- Statute of Limitations: In some cases, the defendant can argue that the statute of limitations has expired. Most jurisdictions impose a time limit during which a lawsuit for fraudulent concealment can be filed. If the plaintiff files the suit after this period, the defendant can use the expired statute of limitations as a defense.
- No Causal Connection: If the defendant can demonstrate that the alleged fraudulent concealment did not cause any harm or damages to the plaintiff, it may serve as a defense. They need to show that even if the information had been disclosed, it would not have made a difference in the plaintiff’s decision or outcome.
These defenses are not exhaustive, and the appropriateness of any particular defense will depend on the specific circumstances and facts of each case. Consulting with an experienced attorney is critical when facing a fraudulent concealment cause of action.
What if the Defendant Has Lied About a Certain Fact?
If the defendant has lied about a certain fact, or made misrepresentations, this can have serious consequences both in civil and criminal law, depending on the nature and context of the lie.
In the context of a civil lawsuit, such as a fraudulent concealment action, making false representations could lead to a judgment against the defendant. This might include compensatory damages to make up for the plaintiff’s financial losses resulting from the fraud. In some cases, punitive damages may also be awarded if the defendant’s conduct is found to be particularly egregious. These damages are intended to punish the wrongdoer and deter similar conduct in the future.
While many instances of fraudulent concealment may result in civil liability, some cases could also involve criminal sentences, particularly where the misrepresentation or lying is part of a larger fraudulent scheme. Criminal fraud can encompass a range of activities, including securities fraud, tax fraud, mail or wire fraud, and more.
The consequences of a criminal fraud conviction can be severe. Depending on the specifics of the case and the jurisdiction, it could result in imprisonment, significant fines, restitution (repayment to the victims), probation, community service, and a permanent criminal record.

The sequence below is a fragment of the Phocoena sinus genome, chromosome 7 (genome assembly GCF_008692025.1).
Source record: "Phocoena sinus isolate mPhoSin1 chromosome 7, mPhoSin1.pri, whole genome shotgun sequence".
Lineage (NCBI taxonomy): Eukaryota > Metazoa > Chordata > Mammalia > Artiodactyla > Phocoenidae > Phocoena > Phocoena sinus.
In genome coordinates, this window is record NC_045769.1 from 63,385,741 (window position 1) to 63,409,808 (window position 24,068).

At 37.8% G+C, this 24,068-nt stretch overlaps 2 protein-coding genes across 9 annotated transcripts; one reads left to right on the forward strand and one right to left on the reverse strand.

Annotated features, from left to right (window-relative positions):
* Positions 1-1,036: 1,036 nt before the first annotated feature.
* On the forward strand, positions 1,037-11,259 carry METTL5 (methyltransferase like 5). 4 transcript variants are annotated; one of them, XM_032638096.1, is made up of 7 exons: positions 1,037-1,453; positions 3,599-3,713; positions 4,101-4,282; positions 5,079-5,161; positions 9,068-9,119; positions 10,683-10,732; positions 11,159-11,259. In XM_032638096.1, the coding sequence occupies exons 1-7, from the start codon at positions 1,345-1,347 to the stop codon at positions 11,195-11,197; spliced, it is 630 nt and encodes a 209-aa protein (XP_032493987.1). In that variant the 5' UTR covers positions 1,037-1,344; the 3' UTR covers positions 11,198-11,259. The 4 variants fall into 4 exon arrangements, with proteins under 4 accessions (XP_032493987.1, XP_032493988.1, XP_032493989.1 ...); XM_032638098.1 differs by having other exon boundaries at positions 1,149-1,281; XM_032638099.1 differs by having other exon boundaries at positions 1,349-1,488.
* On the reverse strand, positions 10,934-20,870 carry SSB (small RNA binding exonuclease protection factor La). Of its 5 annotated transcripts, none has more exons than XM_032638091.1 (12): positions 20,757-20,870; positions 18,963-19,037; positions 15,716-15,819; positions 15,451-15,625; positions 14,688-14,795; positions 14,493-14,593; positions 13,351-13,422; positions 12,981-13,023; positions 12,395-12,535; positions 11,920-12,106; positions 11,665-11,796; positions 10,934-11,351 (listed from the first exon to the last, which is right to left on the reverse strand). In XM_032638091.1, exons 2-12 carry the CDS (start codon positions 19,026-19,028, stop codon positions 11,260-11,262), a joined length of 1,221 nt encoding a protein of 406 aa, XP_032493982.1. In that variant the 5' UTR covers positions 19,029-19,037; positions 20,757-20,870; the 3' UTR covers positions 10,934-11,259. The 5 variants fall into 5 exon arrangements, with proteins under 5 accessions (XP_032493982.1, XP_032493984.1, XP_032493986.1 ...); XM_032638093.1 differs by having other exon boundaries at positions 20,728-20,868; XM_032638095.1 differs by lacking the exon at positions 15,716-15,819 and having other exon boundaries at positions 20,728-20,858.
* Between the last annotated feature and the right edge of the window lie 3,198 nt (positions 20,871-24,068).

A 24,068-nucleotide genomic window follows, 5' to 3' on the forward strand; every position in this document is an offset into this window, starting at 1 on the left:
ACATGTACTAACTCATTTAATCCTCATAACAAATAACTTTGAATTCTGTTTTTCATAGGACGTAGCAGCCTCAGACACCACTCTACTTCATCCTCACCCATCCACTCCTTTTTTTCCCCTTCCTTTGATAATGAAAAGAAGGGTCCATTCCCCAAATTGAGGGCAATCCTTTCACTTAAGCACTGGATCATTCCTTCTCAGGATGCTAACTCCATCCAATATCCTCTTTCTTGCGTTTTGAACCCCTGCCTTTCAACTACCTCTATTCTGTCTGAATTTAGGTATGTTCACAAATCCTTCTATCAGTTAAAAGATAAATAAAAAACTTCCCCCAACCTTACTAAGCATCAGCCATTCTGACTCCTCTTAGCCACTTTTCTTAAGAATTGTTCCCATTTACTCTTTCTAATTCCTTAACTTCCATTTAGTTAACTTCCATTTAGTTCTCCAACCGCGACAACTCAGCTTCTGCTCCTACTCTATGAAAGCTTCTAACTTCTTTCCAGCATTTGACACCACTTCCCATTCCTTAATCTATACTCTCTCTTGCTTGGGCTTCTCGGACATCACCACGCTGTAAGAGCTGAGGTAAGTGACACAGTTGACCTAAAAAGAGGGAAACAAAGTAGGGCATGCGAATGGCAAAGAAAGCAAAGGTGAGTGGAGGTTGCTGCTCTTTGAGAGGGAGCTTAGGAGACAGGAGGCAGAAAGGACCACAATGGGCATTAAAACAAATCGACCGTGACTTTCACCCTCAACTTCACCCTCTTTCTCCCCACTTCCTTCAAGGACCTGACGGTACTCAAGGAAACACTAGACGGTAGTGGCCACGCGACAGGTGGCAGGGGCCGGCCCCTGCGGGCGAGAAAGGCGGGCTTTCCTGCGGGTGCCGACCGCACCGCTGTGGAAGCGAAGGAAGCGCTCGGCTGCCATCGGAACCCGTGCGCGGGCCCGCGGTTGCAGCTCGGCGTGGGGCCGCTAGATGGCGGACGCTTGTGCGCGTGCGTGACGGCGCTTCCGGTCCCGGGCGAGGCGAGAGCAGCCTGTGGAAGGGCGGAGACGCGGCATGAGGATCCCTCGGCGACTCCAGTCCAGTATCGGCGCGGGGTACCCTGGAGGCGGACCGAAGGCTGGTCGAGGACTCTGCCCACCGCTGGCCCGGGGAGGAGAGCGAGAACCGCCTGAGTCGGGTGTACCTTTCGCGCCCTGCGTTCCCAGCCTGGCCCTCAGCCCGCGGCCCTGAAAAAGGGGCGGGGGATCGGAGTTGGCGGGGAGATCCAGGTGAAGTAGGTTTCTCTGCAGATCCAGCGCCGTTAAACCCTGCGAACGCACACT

However, whether a lie or misrepresentation rises to the level of a criminal act depends on a number of factors, including the defendant’s intent, the materiality of the lie, and the laws of the specific jurisdiction.
While many cases of fraudulent concealment may involve civil liability, not all will involve criminal liability. The decision to bring criminal charges usually rests with the government, not the victim. Because of this, it requires a higher burden of proof (“beyond a reasonable doubt” in criminal cases versus “a preponderance of the evidence” in civil cases).
As always, the potential legal consequences of any specific action will depend on the particular facts and circumstances of the case, and legal counsel should be sought for advice.
Do I Need a Lawyer for Help With a Fraudulent Concealment Case?
Yes, if you believe you’ve been a victim of fraudulent concealment or you are being accused of fraudulent concealment, it is strongly recommended that you seek legal help.
A qualified civil lawyer can help you understand your rights and options, gather necessary evidence, negotiate with the other party, and represent you in court if necessary. They can also ensure you understand the possible consequences, including any potential damages or penalties.
LegalMatch is a helpful service that can connect you with a lawyer who handles fraudulent concealment cases. By using LegalMatch, you can find an experienced attorney who can provide the right legal guidance based on your specific circumstances. You can fill out a case intake form on the LegalMatch website, and we will match you with a lawyer who is qualified to assist you.
Don’t face this challenging situation alone; get the legal help you need today with LegalMatch.